Victor Valdes living in sad exile at Manchester United
Victor Valdes says that goalkeepers are always alone, emotionally and physically distanced from their teammates.
He admits he's shy, an introvert who likes solitude, and that one of the reasons he loves windsurfing is the feeling of being out there on the sea a long way from land where no one can bother him except the occasional fish swimming past.
Yet the scene was still a sad, lonely one -- even for him -- and the message felt a little like a cry for help. Or for comprehension at least.
It was 4:22 p.m. on Oct.1 and Valdes had just finished training for the day.
4.00 pm.Done! training finish for today. Thanks Alan Fettis! Tomorrow Again !Thanks everybody for your support pic.twitter.com/1XL96aIZlZ- Victor Valdes (@1victorvaldes) October 1, 2015
In the picture, there are lockers, towels, flip-flops, a few pairs of shoes ... but no people. Alan Fettis is the goalkeeper coach at United's youth academy and the only person that Valdes sees. He's a World Cup winner now living an internal exile.
Valdes was in his last season at Barcelona in March 2014, having announced that he would be leaving the club where he had overtaken Antoni Ramallets to become the most successful goalkeeper in their history, with six league titles and three European Cups. Decisive in qualification against France in Paris, he was certain to go to the World Cup in Brazil, maybe even as Spain's first choice. Many considered him the best goalkeeper in the country. After years of debate at the Camp Nou, the appreciation was universal at last.
Then he tore the anterior cruciate ligament in his knee playing against Celta Vigo and everything went wrong. He signed for Monaco only for them to back out -- a decision which will end with the French club in court -- and he watched Liverpool waver, requesting a trial period. He instead signed for Manchester United, where he was told he would compete to be the No. 1. At that stage, manager Louis van Gaal was not convinced by David De Gea, even if Valdes quickly was. He could see how good his countryman was.
It was supposed to be an opportunity, while United were supposed to be getting one of the best goalkeepers around. Instead, it has been a disaster. Now, 19 months later, it is like Valdes has disappeared and been forgotten. He has become almost invisible, not least because that is the way that his manager wants it. Until that day against Celta, Valdes had played 611 competitive games. Since then, he has played just 116 minutes and although he is fit and, at 33, not old for a goalkeeper, there's not much sign of him playing any more either. Not for the first team, not for the reserves, not for anyone. Certainly not at United.
Van Gaal has never suggested that Valdes is not good enough, or that his knee has not recovered sufficiently. Valdes did concede a goal his manager thought he should have saved when he came on as a substitute against Arsenal in the penultimate game of last season, playing 16 minutes. Theo Walcott's effort deflected off Tyler Blackett and beat Valdes.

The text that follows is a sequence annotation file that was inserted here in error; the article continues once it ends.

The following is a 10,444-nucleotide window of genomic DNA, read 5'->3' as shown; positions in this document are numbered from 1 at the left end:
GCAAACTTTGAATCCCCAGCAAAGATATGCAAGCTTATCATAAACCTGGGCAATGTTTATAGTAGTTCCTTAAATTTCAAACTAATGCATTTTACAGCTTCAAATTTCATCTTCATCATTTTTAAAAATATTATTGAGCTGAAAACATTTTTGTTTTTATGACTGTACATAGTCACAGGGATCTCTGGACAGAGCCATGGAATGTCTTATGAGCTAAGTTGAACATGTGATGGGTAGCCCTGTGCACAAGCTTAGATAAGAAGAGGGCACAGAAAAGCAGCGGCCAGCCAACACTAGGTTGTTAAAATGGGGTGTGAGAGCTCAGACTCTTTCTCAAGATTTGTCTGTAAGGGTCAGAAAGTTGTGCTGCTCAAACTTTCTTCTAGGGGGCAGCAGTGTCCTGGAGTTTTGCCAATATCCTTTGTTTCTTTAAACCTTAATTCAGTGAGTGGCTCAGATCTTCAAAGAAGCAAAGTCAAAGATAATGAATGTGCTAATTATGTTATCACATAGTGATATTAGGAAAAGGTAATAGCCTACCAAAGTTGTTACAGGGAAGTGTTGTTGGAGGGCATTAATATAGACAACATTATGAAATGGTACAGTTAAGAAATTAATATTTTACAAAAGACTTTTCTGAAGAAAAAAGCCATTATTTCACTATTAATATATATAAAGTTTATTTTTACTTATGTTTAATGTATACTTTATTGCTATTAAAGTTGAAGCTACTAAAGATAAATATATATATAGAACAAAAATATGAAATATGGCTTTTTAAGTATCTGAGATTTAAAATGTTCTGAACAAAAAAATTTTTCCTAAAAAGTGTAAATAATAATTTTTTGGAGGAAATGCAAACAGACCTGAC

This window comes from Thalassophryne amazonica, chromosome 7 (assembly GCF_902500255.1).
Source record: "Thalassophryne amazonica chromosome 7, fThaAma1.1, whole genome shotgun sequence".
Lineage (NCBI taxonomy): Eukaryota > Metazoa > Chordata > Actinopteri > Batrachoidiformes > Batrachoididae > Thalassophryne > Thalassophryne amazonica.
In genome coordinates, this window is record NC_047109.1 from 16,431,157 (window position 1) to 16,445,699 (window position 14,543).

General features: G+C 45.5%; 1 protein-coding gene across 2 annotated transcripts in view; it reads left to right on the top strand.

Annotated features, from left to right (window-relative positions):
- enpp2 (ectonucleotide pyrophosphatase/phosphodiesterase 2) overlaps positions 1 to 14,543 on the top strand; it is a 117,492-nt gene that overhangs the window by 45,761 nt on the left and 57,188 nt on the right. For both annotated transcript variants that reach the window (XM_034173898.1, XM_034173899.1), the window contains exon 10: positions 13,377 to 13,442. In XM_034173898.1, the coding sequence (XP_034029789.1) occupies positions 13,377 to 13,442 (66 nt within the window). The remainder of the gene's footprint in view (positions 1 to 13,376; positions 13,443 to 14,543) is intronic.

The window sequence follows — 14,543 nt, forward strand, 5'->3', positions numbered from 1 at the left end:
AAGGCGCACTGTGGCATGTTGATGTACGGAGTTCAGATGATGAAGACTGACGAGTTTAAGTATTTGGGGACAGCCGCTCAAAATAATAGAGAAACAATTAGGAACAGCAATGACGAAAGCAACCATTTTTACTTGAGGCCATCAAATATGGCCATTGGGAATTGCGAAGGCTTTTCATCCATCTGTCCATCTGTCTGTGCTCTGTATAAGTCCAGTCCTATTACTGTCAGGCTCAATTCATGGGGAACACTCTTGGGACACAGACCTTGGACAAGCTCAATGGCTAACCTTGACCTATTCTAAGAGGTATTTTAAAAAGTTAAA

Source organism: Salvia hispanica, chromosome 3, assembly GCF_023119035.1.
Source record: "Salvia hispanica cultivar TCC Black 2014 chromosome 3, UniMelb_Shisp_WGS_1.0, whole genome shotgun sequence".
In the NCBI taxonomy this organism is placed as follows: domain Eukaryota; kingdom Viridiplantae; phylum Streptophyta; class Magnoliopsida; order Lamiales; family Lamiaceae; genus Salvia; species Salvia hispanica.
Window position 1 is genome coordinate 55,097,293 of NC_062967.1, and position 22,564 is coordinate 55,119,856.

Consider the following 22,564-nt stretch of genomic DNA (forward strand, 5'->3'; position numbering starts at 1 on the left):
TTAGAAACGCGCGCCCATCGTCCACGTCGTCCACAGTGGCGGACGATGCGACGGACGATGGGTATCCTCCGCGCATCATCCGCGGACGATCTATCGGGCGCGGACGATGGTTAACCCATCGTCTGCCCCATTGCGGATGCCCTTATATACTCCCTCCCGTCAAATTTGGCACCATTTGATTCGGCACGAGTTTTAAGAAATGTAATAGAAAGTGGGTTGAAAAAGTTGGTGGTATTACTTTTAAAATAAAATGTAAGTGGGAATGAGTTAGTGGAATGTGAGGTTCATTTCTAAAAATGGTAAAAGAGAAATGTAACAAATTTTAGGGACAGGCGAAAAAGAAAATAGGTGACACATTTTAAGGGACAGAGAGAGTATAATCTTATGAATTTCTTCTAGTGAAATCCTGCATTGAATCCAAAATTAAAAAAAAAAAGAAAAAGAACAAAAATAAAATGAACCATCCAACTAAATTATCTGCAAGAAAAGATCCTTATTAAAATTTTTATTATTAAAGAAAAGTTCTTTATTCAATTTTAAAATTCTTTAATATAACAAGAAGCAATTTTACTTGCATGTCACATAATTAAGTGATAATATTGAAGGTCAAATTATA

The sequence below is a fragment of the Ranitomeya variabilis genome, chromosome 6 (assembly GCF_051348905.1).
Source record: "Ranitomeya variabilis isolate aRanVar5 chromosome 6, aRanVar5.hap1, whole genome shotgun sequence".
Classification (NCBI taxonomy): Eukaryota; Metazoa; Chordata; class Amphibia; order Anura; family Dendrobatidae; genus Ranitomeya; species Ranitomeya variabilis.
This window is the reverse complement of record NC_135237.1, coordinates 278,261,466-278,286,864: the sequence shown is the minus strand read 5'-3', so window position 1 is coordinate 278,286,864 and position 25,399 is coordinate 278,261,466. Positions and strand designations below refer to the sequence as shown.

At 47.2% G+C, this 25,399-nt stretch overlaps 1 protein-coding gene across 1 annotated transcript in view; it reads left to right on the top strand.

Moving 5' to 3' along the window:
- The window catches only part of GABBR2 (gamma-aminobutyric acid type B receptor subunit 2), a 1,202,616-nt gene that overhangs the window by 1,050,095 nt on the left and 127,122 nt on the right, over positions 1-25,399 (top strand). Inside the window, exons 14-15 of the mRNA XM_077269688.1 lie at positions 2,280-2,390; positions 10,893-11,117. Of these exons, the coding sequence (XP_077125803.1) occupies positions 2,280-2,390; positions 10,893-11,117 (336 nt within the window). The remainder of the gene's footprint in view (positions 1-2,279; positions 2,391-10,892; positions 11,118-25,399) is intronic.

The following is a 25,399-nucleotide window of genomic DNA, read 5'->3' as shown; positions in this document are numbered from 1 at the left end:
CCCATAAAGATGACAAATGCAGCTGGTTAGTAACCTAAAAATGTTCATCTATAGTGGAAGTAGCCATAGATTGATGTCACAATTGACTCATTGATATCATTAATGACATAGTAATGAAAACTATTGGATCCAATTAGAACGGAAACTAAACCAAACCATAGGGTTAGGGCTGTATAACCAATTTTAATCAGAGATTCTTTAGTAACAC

Valdes then played the whole of the final game in the 0-0 draw away to Hull City. It would have been natural to assume that he would be United's second-choice goalkeeper, maybe even their first choice if De Gea departed for Real Madrid.
But when Valdes returned for preseason training in the summer, he walked into the dressing room to find that he no longer had a locker. He would have to change and train elsewhere. Van Gaal then left him out of the preseason tour to the U.S., announcing that Valdes had refused to play with United's U21s, something the manager considered an unforgivable lack of respect, humility and discipline. "He doesn't follow our philosophy and when you don't follow it, you are out," Van Gaal said.
If there were any doubts, they were quickly and bluntly dispelled. This was not just an exit strategy, a way to encourage him to look elsewhere. A supposed deal to Besiktas turned out to be very different to the way it had been sold, so Valdes ended up not even travelling to Turkey to see them, despite having bought his flight tickets. He stayed, but nothing changed. In fact, they got worse. When he was included in United's Premier League squad, the club were quick to insist that they had done so simply to make up the numbers. He was not going to get a chance.
Valdes has become a non-person. He was not included in the official team picture. He goes to games at Old Trafford, but does not wear the club's suit. He does not play games, not even practice matches, and he has not been allowed to train with the first team or the reserves. He cannot even see his teammates -- he is not allowed to eat with them and his training sessions are programmed to be at a different time so that they do not coincide, timetables changing if they do, guaranteeing his isolation.
Van Gaal said that the main problem was that Valdes refused to play for the U21s. More than a decade before, there had been a similar confrontation when, having called Valdes into the first team at Barcelona, Van Gaal sent him back down to the youth team again.
Valdes later said that it had not been quite as it was portrayed -- he had asked for some time to think about what he should do -- and nor had they really fallen out but, in his own words, it caused a huge stir. Now here they were again.